Jerald Allen Teixeira, 29, Bakersfield, California, pleaded guilty today before United States District Judge Oliver W. Wanger to one count of wire fraud in connection with a scheme to defraud mortgage lending institutions. Teixeira was formerly a loan officer at Tower Lending, a mortgage brokerage company that was affiliated with Crisp & Cole Real Estate and was owned by Crisp & Cole‘s owners. Both businesses were in Bakersfield. As part of his plea agreement, he has agreed to cooperate in the government’s ongoing investigation.
According to Assistant United States Attorneys Stanley A. Boone, Sheila K. Oberto, and Kirk E. Sherriff, who are handling the investigation, Teixeira admitted in his plea that between October 2004 and January 2007, he along with certain individuals at Crisp & Cole and Tower Lending, and other individuals, executed a scheme to defraud mortgage lending institutions, by submitting materially false and fraudulent statements in mortgage loan applications and related documents to obtain loans from the lenders for borrowers’ purchases of real property.
Teixeira admitted that he and other individuals involved in this scheme caused false and fraudulent statements to be made in loan applications and other documents, including material misstatements of borrowers’ income, employment status or occupation, and false statements concerning the borrowers’ intent to reside in the properties as owner-occupiers. For example, Teixeira stated that a borrower’s income would at times be falsely inflated on the loan application and related documents, if it appeared that the borrower would not qualify for a particular loan based on the borrower’s actual income.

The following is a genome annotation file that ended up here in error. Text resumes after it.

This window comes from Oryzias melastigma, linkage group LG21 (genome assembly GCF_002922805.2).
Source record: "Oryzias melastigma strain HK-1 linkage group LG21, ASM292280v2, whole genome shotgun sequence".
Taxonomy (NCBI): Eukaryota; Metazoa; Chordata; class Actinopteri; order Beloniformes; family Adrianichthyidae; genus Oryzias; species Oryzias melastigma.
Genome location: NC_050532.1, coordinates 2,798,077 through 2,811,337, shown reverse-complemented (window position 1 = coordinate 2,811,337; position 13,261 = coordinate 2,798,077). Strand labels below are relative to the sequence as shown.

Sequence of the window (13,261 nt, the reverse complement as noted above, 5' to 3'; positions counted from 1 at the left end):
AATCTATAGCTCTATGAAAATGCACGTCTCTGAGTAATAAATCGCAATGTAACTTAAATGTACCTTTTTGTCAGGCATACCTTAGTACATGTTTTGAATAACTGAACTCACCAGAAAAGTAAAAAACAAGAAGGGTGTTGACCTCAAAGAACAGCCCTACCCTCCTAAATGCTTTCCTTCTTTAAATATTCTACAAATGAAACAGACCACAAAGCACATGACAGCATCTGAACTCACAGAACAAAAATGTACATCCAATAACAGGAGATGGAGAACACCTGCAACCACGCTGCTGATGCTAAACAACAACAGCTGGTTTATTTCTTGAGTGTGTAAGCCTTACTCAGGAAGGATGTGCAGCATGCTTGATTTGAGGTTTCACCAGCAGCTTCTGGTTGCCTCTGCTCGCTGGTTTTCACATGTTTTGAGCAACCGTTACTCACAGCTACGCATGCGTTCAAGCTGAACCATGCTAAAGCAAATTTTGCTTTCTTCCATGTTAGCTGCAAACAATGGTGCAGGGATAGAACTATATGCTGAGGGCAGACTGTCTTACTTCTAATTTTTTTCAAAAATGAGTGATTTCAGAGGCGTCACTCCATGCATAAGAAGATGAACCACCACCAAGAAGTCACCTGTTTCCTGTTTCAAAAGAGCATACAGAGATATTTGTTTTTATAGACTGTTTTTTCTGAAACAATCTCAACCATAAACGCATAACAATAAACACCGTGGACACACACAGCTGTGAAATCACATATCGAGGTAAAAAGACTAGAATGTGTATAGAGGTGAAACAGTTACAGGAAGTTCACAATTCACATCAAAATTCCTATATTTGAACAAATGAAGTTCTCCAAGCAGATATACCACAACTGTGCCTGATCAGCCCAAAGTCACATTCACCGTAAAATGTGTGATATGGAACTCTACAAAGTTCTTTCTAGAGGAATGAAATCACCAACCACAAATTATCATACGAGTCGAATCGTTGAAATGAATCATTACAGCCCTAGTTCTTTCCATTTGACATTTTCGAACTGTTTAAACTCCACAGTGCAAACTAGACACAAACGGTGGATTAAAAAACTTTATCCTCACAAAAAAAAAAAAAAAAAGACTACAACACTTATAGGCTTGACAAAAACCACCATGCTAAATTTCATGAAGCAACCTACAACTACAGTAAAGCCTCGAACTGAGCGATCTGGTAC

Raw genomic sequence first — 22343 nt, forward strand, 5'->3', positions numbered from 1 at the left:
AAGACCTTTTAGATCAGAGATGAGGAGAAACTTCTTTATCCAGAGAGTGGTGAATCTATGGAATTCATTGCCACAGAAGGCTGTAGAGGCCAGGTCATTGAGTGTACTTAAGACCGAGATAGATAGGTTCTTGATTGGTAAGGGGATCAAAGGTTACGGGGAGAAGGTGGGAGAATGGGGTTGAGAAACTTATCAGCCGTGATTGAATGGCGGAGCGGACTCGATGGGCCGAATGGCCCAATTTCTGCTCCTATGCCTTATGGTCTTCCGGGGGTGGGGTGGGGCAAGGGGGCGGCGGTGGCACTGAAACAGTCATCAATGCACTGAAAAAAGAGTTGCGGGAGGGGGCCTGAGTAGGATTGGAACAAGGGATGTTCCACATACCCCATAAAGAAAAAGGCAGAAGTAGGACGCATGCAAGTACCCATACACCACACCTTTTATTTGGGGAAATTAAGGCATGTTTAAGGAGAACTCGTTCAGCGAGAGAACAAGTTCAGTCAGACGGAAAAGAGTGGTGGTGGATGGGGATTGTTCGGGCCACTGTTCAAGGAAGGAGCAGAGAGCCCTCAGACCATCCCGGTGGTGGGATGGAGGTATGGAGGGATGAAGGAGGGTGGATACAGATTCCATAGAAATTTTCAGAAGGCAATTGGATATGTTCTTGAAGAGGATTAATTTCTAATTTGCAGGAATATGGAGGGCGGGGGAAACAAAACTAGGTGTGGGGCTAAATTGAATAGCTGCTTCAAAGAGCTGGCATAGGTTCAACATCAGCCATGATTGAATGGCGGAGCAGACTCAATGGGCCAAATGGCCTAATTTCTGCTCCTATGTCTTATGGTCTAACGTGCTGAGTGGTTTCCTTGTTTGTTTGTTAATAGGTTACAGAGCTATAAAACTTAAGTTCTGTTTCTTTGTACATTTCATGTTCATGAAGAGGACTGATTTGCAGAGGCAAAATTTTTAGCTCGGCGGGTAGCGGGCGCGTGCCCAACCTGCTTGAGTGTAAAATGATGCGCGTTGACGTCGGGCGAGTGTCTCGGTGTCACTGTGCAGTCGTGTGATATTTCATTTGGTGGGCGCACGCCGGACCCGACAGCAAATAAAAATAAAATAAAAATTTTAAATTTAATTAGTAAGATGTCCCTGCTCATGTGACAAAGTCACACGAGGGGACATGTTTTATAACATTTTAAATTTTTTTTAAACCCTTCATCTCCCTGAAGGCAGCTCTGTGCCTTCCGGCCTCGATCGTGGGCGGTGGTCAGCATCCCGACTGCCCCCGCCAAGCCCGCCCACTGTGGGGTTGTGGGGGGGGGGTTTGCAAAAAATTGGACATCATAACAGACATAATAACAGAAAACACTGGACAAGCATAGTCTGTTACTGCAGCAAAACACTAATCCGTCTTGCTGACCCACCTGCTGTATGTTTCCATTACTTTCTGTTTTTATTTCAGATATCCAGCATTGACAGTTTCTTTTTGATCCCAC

Teixeira also admitted that during the period from October 2004 to December 2006, he obtained loans to finance the purchase of approximately 11 real properties with a total purchase value at the time of approximately $4.4 million, and refinanced the mortgage on one of the properties. In order to qualify for these loans, in almost all of the loan applications, Teixeira knowingly made material misstatements or omitted relevant and material information, including misstatements concerning his income and his outstanding liabilities (including his liabilities with respect to other real properties), and misstatements that he would use certain properties as owner-occupied residences when in fact he had no intent to reside in the properties.
Teixeira and others involved in the scheme committed these acts to deceive lending institutions into funding mortgage loans on the basis of the false information. A number of the
properties purchased with the loan proceeds were subsequently foreclosed upon after loan payments were not made when due.
United States Attorney Lawrence G. Brown announced the guilty plea and stated, “The United States Attorney’s Office continues to pursue those responsible for the mortgage fraud schemes that have contributed to the devastation in real estate and financial markets.”
To further the prosecution of mortgage fraud cases arising out of the southern half of the Central Valley, in 2009 the U.S. Attorney’s Office and the FBI created a Mortgage Fraud Task Force in Fresno, comprised of both federal and local law enforcement agents and prosecutors.
Teixeira is scheduled to be sentenced on March 22, 2010, at 1:30 p.m. The maximum statutory penalty on the wire fraud charge is 20 years in prison, and a criminal fine of $250,000. However, the actual sentence will be determined at the discretion of the court after consideration of the Federal Sentencing Guidelines, which take into account a number of variables, and any applicable statutory sentencing factors.
This case is the product of an extensive investigation by the Federal Bureau of Investigation.